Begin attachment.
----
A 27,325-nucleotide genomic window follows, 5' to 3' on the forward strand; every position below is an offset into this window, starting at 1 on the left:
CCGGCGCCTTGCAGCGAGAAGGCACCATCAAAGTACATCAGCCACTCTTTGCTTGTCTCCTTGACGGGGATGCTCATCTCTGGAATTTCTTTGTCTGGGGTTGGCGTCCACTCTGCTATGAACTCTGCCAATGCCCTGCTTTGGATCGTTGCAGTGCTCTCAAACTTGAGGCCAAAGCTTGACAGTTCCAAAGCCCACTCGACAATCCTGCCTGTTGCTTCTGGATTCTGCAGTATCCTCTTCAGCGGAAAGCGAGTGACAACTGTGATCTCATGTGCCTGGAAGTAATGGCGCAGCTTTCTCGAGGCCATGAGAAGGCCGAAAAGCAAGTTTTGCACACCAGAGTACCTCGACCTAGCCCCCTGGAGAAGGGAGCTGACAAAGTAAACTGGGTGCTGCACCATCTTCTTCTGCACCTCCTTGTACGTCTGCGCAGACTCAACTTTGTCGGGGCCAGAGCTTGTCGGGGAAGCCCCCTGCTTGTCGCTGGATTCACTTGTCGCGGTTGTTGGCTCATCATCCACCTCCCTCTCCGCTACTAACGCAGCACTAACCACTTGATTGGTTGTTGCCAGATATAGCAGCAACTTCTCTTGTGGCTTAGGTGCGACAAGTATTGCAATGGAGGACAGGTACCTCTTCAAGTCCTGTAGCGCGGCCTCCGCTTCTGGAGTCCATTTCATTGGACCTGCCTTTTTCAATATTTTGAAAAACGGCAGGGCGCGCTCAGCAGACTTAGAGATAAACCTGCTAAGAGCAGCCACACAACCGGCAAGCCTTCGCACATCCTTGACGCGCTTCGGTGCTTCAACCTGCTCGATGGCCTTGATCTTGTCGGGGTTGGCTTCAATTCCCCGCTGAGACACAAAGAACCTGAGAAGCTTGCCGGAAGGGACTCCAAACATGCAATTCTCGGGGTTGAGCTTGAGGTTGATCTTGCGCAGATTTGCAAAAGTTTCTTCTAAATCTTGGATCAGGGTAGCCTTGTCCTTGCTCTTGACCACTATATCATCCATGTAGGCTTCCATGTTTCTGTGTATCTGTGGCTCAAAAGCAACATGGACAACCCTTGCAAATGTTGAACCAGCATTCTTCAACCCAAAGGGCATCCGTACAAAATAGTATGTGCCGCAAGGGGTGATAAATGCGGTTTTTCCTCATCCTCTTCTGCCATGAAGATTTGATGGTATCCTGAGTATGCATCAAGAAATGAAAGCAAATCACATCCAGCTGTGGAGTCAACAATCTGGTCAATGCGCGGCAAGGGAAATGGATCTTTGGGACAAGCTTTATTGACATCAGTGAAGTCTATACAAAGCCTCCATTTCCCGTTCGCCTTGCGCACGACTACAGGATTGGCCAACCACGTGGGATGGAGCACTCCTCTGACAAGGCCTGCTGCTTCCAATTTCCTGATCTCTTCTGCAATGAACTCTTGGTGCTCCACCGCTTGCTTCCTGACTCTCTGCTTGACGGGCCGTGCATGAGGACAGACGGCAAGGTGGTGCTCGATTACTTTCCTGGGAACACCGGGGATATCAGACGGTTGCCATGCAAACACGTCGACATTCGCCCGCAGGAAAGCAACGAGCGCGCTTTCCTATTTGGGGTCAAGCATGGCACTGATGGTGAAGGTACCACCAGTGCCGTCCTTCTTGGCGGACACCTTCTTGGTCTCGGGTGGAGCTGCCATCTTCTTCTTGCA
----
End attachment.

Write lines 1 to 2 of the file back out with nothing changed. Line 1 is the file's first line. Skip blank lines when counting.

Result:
A 27,325-nucleotide genomic window follows, 5' to 3' on the forward strand; every position below is an offset into this window, starting at 1 on the left:
CCGGCGCCTTGCAGCGAGAAGGCACCATCAAAGTACATCAGCCACTCTTTGCTTGTCTCCTTGACGGGGATGCTCATCTCTGGAATTTCTTTGTCTGGGGTTGGCGTCCACTCTGCTATGAACTCTGCCAATGCCCTGCTTTGGATCGTTGCAGTGCTCTCAAACTTGAGGCCAAAGCTTGACAGTTCCAAAGCCCACTCGACAATCCTGCCTGTTGCTTCTGGATTCTGCAGTATCCTCTTCAGCGGAAAGCGAGTGACAACTGTGATCTCATGTGCCTGGAAGTAATGGCGCAGCTTTCTCGAGGCCATGAGAAGGCCGAAAAGCAAGTTTTGCACACCAGAGTACCTCGACCTAGCCCCCTGGAGAAGGGAGCTGACAAAGTAAACTGGGTGCTGCACCATCTTCTTCTGCACCTCCTTGTACGTCTGCGCAGACTCAACTTTGTCGGGGCCAGAGCTTGTCGGGGAAGCCCCCTGCTTGTCGCTGGATTCACTTGTCGCGGTTGTTGGCTCATCATCCACCTCCCTCTCCGCTACTAACGCAGCACTAACCACTTGATTGGTTGTTGCCAGATATAGCAGCAACTTCTCTTGTGGCTTAGGTGCGACAAGTATTGCAATGGAGGACAGGTACCTCTTCAAGTCCTGTAGCGCGGCCTCCGCTTCTGGAGTCCATTTCATTGGACCTGCCTTTTTCAATATTTTGAAAAACGGCAGGGCGCGCTCAGCAGACTTAGAGATAAACCTGCTAAGAGCAGCCACACAACCGGCAAGCCTTCGCACATCCTTGACGCGCTTCGGTGCTTCAACCTGCTCGATGGCCTTGATCTTGTCGGGGTTGGCTTCAATTCCCCGCTGAGACACAAAGAACCTGAGAAGCTTGCCGGAAGGGACTCCAAACATGCAATTCTCGGGGTTGAGCTTGAGGTTGATCTTGCGCAGATTTGCAAAAGTTTCTTCTAAATCTTGGATCAGGGTAGCCTTGTCCTTGCTCTTGACCACTATATCATCCATGTAGGCTTCCATGTTTCTGTGTATCTGTGGCTCAAAAGCAACATGGACAACCCTTGCAAATGTTGAACCAGCATTCTTCAACCCAAAGGGCATCCGTACAAAATAGTATGTGCCGCAAGGGGTGATAAATGCGGTTTTTCCTCATCCTCTTCTGCCATGAAGATTTGATGGTATCCTGAGTATGCATCAAGAAATGAAAGCAAATCACATCCAGCTGTGGAGTCAACAATCTGGTCAATGCGCGGCAAGGGAAATGGATCTTTGGGACAAGCTTTATTGACATCAGTGAAGTCTATACAAAGCCTCCATTTCCCGTTCGCCTTGCGCACGACTACAGGATTGGCCAACCACGTGGGATGGAGCACTCCTCTGACAAGGCCTGCTGCTTCCAATTTCCTGATCTCTTCTGCAATGAACTCTTGGTGCTCCACCGCTTGCTTCCTGACTCTCTGCTTGACGGGCCGTGCATGAGGACAGACGGCAAGGTGGTGCTCGATTACTTTCCTGGGAACACCGGGGATATCAGACGGTTGCCATGCAAACACGTCGACATTCGCCCGCAGGAAAGCAACGAGCGCGCTTTCCTATTTGGGGTCAAGCATGGCACTGATGGTGAAGGTACCACCAGTGCCGTCCTTCTTGGCGGACACCTTCTTGGTCTCGGGTGGAGCTGCCATCTTCTTCTTGCA